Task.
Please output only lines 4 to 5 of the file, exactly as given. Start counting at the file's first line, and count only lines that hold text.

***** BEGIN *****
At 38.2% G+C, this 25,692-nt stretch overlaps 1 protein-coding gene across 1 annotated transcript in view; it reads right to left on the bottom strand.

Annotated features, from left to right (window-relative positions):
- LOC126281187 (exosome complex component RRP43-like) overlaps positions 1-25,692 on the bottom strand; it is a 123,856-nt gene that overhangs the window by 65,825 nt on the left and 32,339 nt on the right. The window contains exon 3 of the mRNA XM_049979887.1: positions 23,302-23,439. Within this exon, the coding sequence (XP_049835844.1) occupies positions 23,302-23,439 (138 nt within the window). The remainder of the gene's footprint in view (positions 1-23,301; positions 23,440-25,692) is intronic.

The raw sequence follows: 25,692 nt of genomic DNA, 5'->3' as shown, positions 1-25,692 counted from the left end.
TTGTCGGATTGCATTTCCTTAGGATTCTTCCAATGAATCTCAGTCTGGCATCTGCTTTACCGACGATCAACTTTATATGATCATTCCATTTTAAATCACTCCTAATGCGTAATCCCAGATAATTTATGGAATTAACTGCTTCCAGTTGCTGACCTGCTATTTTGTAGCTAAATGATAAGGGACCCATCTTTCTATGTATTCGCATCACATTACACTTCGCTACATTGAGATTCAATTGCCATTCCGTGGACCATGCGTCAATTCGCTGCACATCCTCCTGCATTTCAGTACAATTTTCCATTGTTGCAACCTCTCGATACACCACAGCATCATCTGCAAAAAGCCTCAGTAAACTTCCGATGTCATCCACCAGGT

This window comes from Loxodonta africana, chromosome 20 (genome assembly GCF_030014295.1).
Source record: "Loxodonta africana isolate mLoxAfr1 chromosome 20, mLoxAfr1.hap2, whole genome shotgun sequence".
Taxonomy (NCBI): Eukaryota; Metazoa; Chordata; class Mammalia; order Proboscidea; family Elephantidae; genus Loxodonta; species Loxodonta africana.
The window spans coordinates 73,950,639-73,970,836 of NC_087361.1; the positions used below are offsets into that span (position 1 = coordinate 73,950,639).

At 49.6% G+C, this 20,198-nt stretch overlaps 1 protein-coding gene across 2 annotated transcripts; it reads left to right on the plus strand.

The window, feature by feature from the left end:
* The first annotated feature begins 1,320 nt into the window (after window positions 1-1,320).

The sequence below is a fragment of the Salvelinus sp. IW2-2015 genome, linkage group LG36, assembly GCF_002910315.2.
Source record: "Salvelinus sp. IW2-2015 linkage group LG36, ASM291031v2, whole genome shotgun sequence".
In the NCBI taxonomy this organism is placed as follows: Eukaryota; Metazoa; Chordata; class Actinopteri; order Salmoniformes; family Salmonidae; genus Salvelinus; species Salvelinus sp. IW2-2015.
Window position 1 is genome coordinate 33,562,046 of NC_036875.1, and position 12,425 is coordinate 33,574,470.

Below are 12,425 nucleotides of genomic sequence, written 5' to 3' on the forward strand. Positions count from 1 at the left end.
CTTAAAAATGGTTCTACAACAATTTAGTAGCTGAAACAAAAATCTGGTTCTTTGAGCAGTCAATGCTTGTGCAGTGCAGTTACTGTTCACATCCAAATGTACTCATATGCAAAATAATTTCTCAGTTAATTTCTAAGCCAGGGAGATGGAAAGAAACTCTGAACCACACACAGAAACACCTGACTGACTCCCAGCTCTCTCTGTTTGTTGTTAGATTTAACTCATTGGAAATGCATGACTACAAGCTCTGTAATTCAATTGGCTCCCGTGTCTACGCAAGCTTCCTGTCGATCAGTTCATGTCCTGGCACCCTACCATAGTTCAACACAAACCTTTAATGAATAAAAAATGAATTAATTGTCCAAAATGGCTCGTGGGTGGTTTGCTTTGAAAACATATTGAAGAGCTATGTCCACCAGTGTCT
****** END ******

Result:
The raw sequence follows: 25,692 nt of genomic DNA, 5'->3' as shown, positions 1-25,692 counted from the left end.
TTGTCGGATTGCATTTCCTTAGGATTCTTCCAATGAATCTCAGTCTGGCATCTGCTTTACCGACGATCAACTTTATATGATCATTCCATTTTAAATCACTCCTAATGCGTAATCCCAGATAATTTATGGAATTAACTGCTTCCAGTTGCTGACCTGCTATTTTGTAGCTAAATGATAAGGGACCCATCTTTCTATGTATTCGCATCACATTACACTTCGCTACATTGAGATTCAATTGCCATTCCGTGGACCATGCGTCAATTCGCTGCACATCCTCCTGCATTTCAGTACAATTTTCCATTGTTGCAACCTCTCGATACACCACAGCATCATCTGCAAAAAGCCTCAGTAAACTTCCGATGTCATCCACCAGGT